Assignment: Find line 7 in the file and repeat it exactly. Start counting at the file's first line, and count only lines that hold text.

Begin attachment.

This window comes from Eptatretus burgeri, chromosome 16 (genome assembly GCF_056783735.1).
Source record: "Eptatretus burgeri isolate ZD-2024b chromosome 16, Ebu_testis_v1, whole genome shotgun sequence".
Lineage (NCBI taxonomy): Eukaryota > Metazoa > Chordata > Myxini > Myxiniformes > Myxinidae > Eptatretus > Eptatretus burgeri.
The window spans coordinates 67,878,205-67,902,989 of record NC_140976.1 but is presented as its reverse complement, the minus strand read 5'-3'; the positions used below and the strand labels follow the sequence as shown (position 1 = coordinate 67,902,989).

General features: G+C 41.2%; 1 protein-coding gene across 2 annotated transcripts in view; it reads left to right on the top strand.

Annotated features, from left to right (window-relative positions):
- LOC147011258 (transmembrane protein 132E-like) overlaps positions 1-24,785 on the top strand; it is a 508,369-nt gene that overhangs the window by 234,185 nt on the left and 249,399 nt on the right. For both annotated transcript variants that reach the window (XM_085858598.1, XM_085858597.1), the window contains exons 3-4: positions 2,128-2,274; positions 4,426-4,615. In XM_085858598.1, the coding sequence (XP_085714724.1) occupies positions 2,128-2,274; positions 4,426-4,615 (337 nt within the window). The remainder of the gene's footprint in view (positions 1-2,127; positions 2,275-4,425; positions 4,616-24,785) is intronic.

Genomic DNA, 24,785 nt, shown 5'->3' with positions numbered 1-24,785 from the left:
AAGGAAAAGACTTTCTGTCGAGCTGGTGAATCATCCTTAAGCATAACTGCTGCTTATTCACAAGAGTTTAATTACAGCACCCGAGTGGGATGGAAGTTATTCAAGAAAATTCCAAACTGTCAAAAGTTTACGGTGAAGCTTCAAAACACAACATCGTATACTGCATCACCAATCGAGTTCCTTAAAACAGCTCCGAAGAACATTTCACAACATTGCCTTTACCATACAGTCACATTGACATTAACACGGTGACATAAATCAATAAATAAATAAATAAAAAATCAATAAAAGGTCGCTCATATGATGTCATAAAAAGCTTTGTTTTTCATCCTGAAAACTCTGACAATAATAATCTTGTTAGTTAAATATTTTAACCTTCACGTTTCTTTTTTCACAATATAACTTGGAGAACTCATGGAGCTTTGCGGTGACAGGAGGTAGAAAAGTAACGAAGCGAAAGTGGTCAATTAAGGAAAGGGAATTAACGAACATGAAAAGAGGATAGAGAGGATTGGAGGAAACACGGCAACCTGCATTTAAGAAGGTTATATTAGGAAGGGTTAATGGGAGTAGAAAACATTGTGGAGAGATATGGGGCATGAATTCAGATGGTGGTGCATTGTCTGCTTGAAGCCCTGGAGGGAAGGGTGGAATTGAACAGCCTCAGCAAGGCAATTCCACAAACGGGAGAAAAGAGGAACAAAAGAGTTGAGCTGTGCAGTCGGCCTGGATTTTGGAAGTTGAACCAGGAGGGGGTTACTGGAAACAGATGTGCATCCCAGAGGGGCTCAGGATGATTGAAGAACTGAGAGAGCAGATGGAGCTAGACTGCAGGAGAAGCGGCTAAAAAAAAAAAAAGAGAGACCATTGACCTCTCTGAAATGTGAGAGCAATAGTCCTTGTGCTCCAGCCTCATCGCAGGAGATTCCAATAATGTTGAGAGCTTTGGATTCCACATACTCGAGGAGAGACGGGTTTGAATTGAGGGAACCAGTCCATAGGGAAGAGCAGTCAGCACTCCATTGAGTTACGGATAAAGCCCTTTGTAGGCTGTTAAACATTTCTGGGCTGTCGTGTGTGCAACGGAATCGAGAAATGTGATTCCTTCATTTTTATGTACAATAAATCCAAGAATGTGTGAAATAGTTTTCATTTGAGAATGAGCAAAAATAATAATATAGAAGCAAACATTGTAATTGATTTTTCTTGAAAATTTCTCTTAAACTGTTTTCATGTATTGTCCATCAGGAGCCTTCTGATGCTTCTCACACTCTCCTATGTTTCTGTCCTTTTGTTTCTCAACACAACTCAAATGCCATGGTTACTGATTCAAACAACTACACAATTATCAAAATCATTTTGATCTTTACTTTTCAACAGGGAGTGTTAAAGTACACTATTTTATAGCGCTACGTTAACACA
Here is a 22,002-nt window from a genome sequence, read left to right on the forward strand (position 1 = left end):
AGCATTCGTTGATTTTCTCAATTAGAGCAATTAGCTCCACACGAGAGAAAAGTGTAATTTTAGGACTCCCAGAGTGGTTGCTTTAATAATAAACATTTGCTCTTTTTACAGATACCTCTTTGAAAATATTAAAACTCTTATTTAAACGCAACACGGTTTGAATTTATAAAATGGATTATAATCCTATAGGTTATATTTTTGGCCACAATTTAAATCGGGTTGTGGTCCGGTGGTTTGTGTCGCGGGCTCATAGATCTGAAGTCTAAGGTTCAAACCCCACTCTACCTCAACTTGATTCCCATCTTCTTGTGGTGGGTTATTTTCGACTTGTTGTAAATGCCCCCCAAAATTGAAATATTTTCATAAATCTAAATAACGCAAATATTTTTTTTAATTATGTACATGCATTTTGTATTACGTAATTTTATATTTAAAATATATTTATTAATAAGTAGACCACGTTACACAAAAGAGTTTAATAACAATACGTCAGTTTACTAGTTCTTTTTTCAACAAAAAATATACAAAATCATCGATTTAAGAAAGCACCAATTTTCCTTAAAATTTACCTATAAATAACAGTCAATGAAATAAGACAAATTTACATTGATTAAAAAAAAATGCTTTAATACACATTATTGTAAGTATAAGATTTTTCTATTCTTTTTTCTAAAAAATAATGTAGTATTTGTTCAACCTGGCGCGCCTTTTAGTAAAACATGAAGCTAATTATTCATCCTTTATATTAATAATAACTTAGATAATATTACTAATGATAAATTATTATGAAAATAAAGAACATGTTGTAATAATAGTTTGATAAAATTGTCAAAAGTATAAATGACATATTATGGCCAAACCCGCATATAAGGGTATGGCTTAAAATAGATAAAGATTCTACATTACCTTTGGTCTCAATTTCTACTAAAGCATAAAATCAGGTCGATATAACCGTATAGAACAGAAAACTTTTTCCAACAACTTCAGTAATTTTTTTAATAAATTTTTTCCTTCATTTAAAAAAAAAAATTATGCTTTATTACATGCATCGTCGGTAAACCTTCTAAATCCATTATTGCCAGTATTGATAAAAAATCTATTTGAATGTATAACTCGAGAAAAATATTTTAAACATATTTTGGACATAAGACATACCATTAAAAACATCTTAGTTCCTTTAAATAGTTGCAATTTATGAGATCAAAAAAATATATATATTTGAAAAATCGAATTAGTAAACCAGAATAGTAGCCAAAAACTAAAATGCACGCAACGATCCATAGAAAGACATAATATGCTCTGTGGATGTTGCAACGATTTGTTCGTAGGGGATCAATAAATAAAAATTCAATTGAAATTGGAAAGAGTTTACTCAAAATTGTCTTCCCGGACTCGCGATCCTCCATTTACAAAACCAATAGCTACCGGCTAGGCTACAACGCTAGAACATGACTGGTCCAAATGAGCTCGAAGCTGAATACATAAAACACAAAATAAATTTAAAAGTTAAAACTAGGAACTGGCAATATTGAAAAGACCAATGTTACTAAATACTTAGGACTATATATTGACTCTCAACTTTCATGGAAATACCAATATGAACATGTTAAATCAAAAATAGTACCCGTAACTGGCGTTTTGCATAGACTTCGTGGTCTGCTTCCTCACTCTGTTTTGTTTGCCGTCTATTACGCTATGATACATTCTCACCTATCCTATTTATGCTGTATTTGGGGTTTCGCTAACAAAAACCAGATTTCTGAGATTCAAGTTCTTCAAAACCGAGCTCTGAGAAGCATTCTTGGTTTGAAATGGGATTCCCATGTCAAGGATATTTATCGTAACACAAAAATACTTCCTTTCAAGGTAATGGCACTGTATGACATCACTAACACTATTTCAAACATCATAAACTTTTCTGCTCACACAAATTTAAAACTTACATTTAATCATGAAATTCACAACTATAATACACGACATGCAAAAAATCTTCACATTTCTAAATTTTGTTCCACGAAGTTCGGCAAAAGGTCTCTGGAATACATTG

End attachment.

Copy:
- LOC147011258 (transmembrane protein 132E-like) overlaps positions 1-24,785 on the top strand; it is a 508,369-nt gene that overhangs the window by 234,185 nt on the left and 249,399 nt on the right. For both annotated transcript variants that reach the window (XM_085858598.1, XM_085858597.1), the window contains exons 3-4: positions 2,128-2,274; positions 4,426-4,615. In XM_085858598.1, the coding sequence (XP_085714724.1) occupies positions 2,128-2,274; positions 4,426-4,615 (337 nt within the window). The remainder of the gene's footprint in view (positions 1-2,127; positions 2,275-4,425; positions 4,616-24,785) is intronic.